Fugitive emissions contribute to climate change and air pollution, and they also constitute a cost, that of lost commodities. AS-Schneider can carry out leak detection on your valves. We use fugitive emission tests according to ISO 15848-1 and 2, Shell SPE 77/300 and 312, API 622, TA-Luft, and much more. With detection, you can minimize and control leaks at your process facilities. We have trained and qualified test engineers. We also take into account the potential hazards of fugitive emission testing procedures. Your plant may have tens of thousands of potential leak sources. Such a situation would make it challenging to manage leak detection. At AS-Schneider, we have a leak detection and repair manager who can undertake this important project for you.

In the typical facility, 62 percent of fugitive emissions come from faulty valves. Consent decrees are now driving customers to request a five-year packing replacement guarantee. They are also looking for FE compliant certificates. Non-compliance to the consent decree FE leakage levels can result in fines. It can also cause unplanned shutdowns for the customers. Thus, many customers are implementing leak detection and repair programs. This trend is driving valve vendors to provide FE compliant certificates even for replacement packings. The trend has also led to more customer specifications for valves. Vendors now have to issue FE certifications for valves at full pressure-temperature ratings. Valve makers who do not meet low emission requirements might lose market share.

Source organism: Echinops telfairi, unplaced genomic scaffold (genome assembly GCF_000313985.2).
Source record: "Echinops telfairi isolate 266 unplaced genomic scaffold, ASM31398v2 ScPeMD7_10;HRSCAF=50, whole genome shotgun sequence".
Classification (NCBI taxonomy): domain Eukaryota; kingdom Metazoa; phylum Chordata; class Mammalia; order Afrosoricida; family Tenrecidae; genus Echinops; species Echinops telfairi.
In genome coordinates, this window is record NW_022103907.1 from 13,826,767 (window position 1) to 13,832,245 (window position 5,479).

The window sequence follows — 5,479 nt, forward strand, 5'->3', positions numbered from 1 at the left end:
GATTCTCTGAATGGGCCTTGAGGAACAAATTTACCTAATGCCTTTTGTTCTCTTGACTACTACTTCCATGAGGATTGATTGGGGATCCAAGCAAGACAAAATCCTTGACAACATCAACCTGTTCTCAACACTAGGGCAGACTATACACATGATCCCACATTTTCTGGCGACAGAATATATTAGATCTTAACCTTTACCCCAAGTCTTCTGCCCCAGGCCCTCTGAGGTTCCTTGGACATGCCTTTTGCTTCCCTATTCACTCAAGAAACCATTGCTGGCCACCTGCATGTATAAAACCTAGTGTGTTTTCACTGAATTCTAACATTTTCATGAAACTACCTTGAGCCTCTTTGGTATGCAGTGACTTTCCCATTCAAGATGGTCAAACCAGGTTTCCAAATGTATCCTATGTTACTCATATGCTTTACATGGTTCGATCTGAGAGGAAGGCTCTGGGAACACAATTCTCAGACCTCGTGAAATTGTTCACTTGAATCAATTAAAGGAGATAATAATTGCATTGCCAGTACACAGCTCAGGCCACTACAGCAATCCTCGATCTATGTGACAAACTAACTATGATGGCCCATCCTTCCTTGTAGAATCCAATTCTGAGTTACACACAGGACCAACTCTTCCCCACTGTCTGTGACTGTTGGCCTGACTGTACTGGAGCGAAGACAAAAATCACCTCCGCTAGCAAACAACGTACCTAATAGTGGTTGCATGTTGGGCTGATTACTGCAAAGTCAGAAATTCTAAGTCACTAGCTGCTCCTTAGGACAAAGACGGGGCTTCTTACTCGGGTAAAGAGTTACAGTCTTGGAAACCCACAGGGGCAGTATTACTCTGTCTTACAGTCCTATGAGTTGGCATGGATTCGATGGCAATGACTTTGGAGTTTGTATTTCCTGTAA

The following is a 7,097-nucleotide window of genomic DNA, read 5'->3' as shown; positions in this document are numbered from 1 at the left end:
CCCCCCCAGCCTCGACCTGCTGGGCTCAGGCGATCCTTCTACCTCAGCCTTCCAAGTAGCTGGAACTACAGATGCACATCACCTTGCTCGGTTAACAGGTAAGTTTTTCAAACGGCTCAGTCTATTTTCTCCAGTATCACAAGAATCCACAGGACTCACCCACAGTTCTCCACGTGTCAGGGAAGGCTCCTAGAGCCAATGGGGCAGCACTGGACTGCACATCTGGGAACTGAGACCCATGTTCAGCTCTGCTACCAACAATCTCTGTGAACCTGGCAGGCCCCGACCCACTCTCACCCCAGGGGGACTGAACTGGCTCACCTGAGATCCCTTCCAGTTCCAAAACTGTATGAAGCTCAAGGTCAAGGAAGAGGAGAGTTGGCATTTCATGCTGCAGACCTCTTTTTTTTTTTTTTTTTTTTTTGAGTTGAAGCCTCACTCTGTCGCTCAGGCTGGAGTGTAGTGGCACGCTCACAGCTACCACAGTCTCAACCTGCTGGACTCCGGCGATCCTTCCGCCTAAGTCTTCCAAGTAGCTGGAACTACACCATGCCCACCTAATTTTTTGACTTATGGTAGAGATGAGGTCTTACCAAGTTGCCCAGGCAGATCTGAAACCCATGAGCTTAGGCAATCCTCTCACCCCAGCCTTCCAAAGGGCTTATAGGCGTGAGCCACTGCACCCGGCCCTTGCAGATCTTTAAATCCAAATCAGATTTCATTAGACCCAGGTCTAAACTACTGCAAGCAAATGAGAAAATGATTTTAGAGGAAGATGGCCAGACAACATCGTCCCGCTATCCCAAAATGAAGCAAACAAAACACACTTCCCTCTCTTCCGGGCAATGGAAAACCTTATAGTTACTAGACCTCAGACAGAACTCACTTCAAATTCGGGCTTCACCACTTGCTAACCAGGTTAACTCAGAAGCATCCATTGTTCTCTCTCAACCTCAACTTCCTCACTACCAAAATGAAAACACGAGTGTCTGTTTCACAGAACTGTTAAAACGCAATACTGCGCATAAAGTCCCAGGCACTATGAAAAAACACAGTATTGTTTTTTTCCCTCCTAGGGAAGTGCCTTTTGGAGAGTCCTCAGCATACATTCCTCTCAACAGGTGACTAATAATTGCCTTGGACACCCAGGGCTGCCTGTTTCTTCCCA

These emissions can cost you. For example, you can lose some of your product as it leaks into the atmosphere. In your workplace, they can be a health and safety hazard for your employees. They are also a hazard to nearby communities. Pollution can create environmental hazards and accidental greenhouse gas emissions. If you’re dealing with flammable liquids and gases, there could be a risk of fire and explosion. That’s why it’s so important to fix all leaks.

What is Low Emission valve?

We have seen the high percentage of FEs attributed to valves. Thus, it’s easy to see why the EPA focuses on the reduction of valve emissions. In the old days, engineers determined valve leakage by doing a visual inspection. Nowadays, government policies are in place for the specific measurement of valve leakage. Engineers now measure such leakage to the molecular level in parts per million. We have to become acquainted with terms such as “certified low-leaking valves.” Another new term is “certified low-leaking valve packing technology.” The EPA has outlined these and more in consent decrees.

Leaky valves are not the only source of FE’s. Adjustments to other components can also make a difference. Fifteen percent of fugitive emissions come from pumps and flanges, for example. You can tighten your pipe flanges as an easy way to make smaller reductions. Fugitive emissions are significant and are an increasing concern. These strategies aim to reduce the potential for leaks. Where leaks do occur, engineers can use these tips to spot and correct them as fast as possible.

(Image Source: AS-Schneider)